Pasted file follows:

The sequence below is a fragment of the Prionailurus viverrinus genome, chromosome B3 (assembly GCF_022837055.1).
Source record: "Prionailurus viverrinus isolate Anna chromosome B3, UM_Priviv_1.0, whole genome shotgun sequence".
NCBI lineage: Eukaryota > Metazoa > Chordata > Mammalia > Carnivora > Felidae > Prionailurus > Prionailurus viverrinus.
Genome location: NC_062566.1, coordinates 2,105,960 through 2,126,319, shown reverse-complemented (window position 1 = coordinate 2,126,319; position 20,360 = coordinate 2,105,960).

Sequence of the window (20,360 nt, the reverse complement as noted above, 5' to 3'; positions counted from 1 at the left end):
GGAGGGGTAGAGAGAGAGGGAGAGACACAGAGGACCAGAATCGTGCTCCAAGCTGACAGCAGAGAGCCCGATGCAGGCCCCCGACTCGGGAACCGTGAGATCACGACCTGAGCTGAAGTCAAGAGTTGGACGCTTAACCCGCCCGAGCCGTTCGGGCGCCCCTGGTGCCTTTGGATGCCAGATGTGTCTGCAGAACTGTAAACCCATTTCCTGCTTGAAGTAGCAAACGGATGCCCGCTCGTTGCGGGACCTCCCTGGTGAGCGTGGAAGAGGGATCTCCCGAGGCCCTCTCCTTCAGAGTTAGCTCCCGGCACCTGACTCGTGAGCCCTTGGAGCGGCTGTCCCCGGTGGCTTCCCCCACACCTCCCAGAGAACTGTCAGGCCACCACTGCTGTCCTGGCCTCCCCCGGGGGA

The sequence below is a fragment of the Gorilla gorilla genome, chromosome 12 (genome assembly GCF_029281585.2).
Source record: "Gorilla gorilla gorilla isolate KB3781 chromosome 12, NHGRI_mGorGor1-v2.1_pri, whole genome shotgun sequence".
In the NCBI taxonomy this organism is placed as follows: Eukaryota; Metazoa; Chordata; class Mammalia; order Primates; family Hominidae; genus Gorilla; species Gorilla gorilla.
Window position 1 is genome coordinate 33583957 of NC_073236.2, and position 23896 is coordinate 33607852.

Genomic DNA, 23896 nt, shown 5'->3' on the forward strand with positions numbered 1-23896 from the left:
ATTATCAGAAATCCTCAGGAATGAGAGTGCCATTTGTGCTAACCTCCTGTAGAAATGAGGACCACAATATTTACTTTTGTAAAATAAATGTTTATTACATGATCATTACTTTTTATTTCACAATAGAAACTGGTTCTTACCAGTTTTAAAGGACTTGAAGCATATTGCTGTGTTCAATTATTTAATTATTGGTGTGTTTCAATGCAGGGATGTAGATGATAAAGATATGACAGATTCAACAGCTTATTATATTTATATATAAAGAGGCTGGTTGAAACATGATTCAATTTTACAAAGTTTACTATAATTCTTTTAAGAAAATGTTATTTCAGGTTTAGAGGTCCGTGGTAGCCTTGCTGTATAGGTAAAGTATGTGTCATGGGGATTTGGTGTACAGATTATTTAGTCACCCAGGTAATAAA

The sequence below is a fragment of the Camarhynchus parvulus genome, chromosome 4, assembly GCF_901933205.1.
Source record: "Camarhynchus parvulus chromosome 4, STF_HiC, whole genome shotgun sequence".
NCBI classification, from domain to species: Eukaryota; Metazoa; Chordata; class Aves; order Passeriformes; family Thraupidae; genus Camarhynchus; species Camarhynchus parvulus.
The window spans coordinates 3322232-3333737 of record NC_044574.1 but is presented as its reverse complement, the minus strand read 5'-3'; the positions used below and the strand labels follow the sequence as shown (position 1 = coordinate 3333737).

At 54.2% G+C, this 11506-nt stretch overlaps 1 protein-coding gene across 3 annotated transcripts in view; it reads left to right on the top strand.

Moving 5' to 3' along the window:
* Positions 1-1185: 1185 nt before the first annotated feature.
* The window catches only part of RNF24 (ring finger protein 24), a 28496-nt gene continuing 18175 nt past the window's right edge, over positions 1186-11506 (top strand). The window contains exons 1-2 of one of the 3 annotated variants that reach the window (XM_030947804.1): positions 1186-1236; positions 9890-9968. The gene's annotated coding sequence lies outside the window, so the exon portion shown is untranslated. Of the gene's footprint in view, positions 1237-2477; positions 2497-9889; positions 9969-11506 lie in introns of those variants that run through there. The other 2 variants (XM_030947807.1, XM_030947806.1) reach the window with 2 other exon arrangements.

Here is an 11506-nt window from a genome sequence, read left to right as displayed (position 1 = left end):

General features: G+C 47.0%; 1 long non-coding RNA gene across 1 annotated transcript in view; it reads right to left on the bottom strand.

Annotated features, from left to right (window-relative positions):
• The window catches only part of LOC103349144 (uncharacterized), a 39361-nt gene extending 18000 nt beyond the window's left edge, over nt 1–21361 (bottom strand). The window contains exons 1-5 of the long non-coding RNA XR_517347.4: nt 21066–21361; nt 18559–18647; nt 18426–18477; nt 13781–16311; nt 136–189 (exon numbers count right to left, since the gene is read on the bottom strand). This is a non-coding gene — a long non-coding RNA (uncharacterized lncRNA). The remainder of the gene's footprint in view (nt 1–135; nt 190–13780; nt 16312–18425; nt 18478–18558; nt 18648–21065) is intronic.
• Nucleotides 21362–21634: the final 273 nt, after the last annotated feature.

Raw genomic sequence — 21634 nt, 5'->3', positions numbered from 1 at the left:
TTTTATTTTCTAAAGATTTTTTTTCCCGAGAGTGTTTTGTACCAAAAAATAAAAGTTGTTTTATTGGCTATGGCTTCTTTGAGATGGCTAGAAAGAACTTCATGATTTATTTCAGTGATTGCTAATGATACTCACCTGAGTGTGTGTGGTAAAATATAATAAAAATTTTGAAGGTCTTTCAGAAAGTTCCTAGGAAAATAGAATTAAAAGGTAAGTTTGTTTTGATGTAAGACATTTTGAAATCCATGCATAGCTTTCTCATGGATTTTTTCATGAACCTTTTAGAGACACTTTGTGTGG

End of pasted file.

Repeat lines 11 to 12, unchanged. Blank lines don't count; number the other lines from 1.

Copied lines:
Genomic DNA, 23896 nt, shown 5'->3' on the forward strand with positions numbered 1-23896 from the left:
ATTATCAGAAATCCTCAGGAATGAGAGTGCCATTTGTGCTAACCTCCTGTAGAAATGAGGACCACAATATTTACTTTTGTAAAATAAATGTTTATTACATGATCATTACTTTTTATTTCACAATAGAAACTGGTTCTTACCAGTTTTAAAGGACTTGAAGCATATTGCTGTGTTCAATTATTTAATTATTGGTGTGTTTCAATGCAGGGATGTAGATGATAAAGATATGACAGATTCAACAGCTTATTATATTTATATATAAAGAGGCTGGTTGAAACATGATTCAATTTTACAAAGTTTACTATAATTCTTTTAAGAAAATGTTATTTCAGGTTTAGAGGTCCGTGGTAGCCTTGCTGTATAGGTAAAGTATGTGTCATGGGGATTTGGTGTACAGATTATTTAGTCACCCAGGTAATAAA